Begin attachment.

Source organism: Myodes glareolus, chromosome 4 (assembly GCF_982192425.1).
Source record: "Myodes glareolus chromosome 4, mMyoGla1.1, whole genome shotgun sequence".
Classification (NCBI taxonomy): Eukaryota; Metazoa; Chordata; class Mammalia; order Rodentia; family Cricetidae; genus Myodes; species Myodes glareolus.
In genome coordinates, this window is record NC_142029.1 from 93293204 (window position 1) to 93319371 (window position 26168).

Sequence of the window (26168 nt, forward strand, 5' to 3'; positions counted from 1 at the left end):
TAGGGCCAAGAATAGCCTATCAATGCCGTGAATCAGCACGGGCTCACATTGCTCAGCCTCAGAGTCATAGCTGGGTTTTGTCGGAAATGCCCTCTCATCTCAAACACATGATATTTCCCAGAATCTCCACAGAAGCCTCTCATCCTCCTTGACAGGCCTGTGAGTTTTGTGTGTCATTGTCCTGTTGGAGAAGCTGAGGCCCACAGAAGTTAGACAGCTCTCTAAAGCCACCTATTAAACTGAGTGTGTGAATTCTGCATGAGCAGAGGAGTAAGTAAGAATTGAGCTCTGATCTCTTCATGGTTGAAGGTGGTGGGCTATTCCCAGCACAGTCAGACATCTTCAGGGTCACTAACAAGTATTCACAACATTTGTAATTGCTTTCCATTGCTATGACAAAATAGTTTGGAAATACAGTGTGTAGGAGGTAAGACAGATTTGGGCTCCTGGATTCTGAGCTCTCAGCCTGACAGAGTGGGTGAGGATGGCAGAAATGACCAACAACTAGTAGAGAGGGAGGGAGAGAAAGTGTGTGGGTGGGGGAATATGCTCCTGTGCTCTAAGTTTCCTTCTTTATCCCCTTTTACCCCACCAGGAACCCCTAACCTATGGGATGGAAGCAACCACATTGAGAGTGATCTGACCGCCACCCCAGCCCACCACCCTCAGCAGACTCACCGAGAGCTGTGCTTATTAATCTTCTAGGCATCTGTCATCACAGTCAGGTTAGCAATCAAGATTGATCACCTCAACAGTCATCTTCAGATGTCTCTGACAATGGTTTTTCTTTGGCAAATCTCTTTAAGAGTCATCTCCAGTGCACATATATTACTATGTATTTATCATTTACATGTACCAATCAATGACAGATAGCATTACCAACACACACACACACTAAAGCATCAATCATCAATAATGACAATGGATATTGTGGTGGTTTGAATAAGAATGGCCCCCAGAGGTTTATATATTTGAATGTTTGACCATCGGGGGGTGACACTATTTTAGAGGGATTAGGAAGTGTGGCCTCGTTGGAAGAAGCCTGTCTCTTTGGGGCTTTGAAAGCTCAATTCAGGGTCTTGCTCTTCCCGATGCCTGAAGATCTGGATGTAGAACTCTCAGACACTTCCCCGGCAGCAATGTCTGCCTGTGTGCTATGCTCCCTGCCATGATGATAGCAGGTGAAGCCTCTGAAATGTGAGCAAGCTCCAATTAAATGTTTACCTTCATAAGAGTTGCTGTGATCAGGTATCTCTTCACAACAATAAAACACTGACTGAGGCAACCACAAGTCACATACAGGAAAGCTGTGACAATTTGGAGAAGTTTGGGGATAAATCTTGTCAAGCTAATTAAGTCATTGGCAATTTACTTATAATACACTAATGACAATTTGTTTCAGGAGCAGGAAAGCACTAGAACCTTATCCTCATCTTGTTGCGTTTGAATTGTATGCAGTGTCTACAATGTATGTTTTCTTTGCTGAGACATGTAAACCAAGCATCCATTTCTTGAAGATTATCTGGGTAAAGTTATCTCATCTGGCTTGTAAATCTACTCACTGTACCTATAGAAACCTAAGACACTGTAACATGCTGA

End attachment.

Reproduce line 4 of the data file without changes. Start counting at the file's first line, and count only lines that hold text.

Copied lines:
In genome coordinates, this window is record NC_142029.1 from 93293204 (window position 1) to 93319371 (window position 26168).